Neither [of the cases cited by the DOJ] supports the government’s position. The general principle, already recognized in common law concerning conspiracy and accomplice liability, teaches that a defendant may commit the offense of conspiracy even though incapable of physically committing the objective offense. There are exceptions to this general principle but, more importantly, the principle does not apply here. See Hoskins I, 902 F.3d at 78. As a general rule, accomplice liability may exist where Congress criminalizes an act that necessarily requires the participation of two persons, but chooses to punish only one party to the offending conduct. United States v. Castle, 925 F.2d 831, 833 (5th Cir. 1991) (citing Gebardi v. United States, 53 S.Ct. 35, 37 (1932). However, the general rule, as applied in Gebardi, contemplates instances in which courts have jurisdiction over the person even though she is excluded from prosecution Another instance closer to the facts in this case exists where a foreign official accepts a bribe from a domestic concern. Under the FCPA, a foreign official who accepts the bribe cannot be prosecuted for the offense of bribery, even though his conduct could be prosecuted were he to participate in the criminal conduct while in the United States. Castle, 925 F.2d at 836. It is clear that, absent one of the four enumerated relationships to a domestic concern, the FCPA intends to criminalize the conduct of a foreign person only to the extent such conduct occurs while the person is present in or where she has previously established ties to United States. Castle, 925 F.2d at 833, 836; see also Hopkins I, 902 F.2d at 78.17
Absent evidence of congressional intent, this Court simply lacks jurisdiction over a foreign national. It would be ill-advised for this Court to presume that Congress intended to fundamentally change the relationship between the United States and other Nations other than doing so explicitly, or by treaty. Cf. Burrage v. United States, 571 U.S. 204 (2014).19 Likewise, § 2, the aiding and abetting statute, does not assist the government in this endeavor. The logic of the law teaches that if the government lacks jurisdiction to prosecute a person based on the substantive offense, it cannot do so by circumvention, under the aiding and abetting statute. Hoskins I, 902 F.3d at 96–97.”
Under the heading “Vagueness Renders the Term Agent Unconstitutional,” the court stated:
“Apart from the Court’s determination that it lacks jurisdiction over the defendant under the FCPA and the MLCA, the Court finds merit in the defendant’s claim that both the FCPA and the MLCA are unconstitutionally vague as applied to her. It is clear that Congress did not intend that criminal jurisdiction for charges under either the FCPA or the MLCA be established simply by proof of the elements of the offense. To prosecute the defendant, the government must show either that the defendant was intimately and separately connected to a domestic concern in the United States such as by employment, as an officer, director or shareholder, or by an established agency relationship that occurred in the United States.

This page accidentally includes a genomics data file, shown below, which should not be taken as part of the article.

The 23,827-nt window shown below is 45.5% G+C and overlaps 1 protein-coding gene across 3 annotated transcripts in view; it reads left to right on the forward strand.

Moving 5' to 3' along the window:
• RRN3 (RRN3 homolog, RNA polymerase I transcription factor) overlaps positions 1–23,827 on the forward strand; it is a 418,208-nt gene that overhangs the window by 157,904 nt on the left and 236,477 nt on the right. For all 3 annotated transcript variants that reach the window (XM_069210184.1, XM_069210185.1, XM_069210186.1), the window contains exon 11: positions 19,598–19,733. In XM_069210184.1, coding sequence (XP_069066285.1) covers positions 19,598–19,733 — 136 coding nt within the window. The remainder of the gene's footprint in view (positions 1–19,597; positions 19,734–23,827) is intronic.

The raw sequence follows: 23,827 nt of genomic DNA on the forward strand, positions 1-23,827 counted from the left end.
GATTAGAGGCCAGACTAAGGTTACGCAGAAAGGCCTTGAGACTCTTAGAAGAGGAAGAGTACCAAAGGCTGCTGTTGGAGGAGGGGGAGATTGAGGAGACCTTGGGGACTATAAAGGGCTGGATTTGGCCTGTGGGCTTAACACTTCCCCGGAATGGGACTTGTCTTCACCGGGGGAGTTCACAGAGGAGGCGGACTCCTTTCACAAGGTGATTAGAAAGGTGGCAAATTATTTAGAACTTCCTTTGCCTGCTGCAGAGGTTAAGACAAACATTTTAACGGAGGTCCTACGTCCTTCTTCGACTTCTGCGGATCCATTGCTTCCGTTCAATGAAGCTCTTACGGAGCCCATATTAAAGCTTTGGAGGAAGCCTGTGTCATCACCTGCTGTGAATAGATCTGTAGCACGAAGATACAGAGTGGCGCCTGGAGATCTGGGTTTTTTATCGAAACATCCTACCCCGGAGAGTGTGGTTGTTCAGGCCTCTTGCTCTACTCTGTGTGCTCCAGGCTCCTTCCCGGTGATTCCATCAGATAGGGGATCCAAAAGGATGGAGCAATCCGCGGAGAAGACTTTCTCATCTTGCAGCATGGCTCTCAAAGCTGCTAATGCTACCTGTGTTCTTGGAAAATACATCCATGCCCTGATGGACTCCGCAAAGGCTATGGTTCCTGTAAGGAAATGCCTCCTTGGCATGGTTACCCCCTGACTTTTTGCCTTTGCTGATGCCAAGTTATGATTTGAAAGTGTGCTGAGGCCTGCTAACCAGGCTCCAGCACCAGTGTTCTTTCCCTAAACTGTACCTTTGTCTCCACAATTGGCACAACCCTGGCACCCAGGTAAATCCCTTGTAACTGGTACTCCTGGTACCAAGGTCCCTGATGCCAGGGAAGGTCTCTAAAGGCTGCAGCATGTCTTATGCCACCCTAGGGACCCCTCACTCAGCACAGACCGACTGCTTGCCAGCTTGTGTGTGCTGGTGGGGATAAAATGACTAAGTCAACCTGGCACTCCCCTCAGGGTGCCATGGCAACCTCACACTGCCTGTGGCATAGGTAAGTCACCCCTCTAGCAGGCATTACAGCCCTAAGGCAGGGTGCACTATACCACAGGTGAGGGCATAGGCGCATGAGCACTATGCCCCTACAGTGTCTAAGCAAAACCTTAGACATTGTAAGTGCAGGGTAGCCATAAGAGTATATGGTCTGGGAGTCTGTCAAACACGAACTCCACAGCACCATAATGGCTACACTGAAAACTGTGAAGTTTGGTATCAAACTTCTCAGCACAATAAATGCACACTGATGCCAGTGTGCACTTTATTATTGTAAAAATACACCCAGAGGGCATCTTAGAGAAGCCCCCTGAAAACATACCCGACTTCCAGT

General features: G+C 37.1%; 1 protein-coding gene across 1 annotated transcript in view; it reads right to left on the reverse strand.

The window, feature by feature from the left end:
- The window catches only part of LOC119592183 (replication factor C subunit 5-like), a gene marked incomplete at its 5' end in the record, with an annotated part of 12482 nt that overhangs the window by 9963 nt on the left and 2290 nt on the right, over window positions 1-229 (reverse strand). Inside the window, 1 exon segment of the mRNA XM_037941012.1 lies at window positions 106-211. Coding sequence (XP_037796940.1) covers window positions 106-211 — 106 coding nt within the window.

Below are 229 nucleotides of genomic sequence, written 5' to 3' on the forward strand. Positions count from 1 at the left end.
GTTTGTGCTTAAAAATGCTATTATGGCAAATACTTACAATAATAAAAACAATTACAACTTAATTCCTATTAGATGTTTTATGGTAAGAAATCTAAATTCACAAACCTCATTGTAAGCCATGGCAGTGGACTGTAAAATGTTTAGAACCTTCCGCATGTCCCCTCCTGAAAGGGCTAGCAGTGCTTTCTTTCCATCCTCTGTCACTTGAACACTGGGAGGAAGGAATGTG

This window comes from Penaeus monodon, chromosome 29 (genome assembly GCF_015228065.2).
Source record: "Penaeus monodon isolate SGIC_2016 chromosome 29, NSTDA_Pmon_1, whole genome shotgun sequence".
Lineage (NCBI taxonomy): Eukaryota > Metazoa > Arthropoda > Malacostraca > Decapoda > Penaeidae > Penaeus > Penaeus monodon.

Because none of the above relationships has been established, the defendant argues that the term “agent” is so vague that, as applied to her, it is unjustified and violative of the “due process” clauses of the federal Constitution. To prevail on an “as applied” challenge to the constitutionality of a statute, the defendant must show that the statute is unconstitutional, by its scope or as applies to her conduct. The defendant’s challenge raises the issue of vagueness as to what constitutes an agent.
Under the vagueness doctrine, courts are forbidden from enforcing “a statute which either forbids or requires the doing of act in terms so vague that [a woman] of common intelligence must necessarily guess at its meaning [and where courts may] differ as to its application.” That principle is also relevant in instances where the accused’s conduct is not prosecutable in the accused’s own country. The application of the term “agent” to the defendant, as a basis for jurisdiction, is such a novel application that no court has interpreted the statute or rendered a judicial decision that fairly discloses the manner in which the term may be applied to establish jurisdiction. That fact alone establishes the vagueness of the term.”
In conclusion, the court stated:
“The test for the validity of this SSI, as applied to the defendant, rests in whether it conforms to minimal constitutional standards. A lack of jurisdiction precludes the Court from addressing the merits of the government’s case, and all that remains is for the Court to dismiss the case. As well, the term “agent”, as a jurisdictional basis to prosecute a foreign national, is so vague that it denies a defendant the “due process” that the federal Constitution mandates.
The Court concludes that neither the FCPA nor the MLCA extends criminal liability to a foreign national located outside the United States, except in the specific circumstances where the agency relationship is established in the United States. See Hoskins I, 902 F.3d at 89 (citing to United States v. Bodmer, 342 F. Supp. 2d 176, 188 (S.D.N.Y. 2004)). Therefore, Counts One, Two and Three of the … Indictment are dismissed, with prejudice, as to the defendant, Daisy T. Rafoi-Bleuler for lack of jurisdiction.”